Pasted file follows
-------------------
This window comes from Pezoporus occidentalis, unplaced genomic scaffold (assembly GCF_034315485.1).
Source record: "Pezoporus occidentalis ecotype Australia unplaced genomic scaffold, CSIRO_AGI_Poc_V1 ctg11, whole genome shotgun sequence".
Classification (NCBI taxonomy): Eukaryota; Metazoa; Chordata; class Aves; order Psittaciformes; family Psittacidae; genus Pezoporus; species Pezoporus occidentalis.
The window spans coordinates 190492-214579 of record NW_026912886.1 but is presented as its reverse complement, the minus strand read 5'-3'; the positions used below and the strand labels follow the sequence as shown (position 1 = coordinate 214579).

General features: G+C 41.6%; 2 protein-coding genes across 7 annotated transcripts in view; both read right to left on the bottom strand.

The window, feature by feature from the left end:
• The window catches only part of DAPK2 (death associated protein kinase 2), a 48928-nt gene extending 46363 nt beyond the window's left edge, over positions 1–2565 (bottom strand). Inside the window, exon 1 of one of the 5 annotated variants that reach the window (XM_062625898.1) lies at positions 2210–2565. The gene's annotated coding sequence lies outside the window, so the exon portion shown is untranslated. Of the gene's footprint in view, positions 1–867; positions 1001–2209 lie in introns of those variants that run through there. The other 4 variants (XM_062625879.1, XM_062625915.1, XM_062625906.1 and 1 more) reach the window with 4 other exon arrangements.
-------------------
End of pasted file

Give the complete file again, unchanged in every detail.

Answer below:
This window comes from Pezoporus occidentalis, unplaced genomic scaffold (assembly GCF_034315485.1).
Source record: "Pezoporus occidentalis ecotype Australia unplaced genomic scaffold, CSIRO_AGI_Poc_V1 ctg11, whole genome shotgun sequence".
Classification (NCBI taxonomy): Eukaryota; Metazoa; Chordata; class Aves; order Psittaciformes; family Psittacidae; genus Pezoporus; species Pezoporus occidentalis.
The window spans coordinates 190492-214579 of record NW_026912886.1 but is presented as its reverse complement, the minus strand read 5'-3'; the positions used below and the strand labels follow the sequence as shown (position 1 = coordinate 214579).

General features: G+C 41.6%; 2 protein-coding genes across 7 annotated transcripts in view; both read right to left on the bottom strand.

The window, feature by feature from the left end:
• The window catches only part of DAPK2 (death associated protein kinase 2), a 48928-nt gene extending 46363 nt beyond the window's left edge, over positions 1–2565 (bottom strand). Inside the window, exon 1 of one of the 5 annotated variants that reach the window (XM_062625898.1) lies at positions 2210–2565. The gene's annotated coding sequence lies outside the window, so the exon portion shown is untranslated. Of the gene's footprint in view, positions 1–867; positions 1001–2209 lie in introns of those variants that run through there. The other 4 variants (XM_062625879.1, XM_062625915.1, XM_062625906.1 and 1 more) reach the window with 4 other exon arrangements.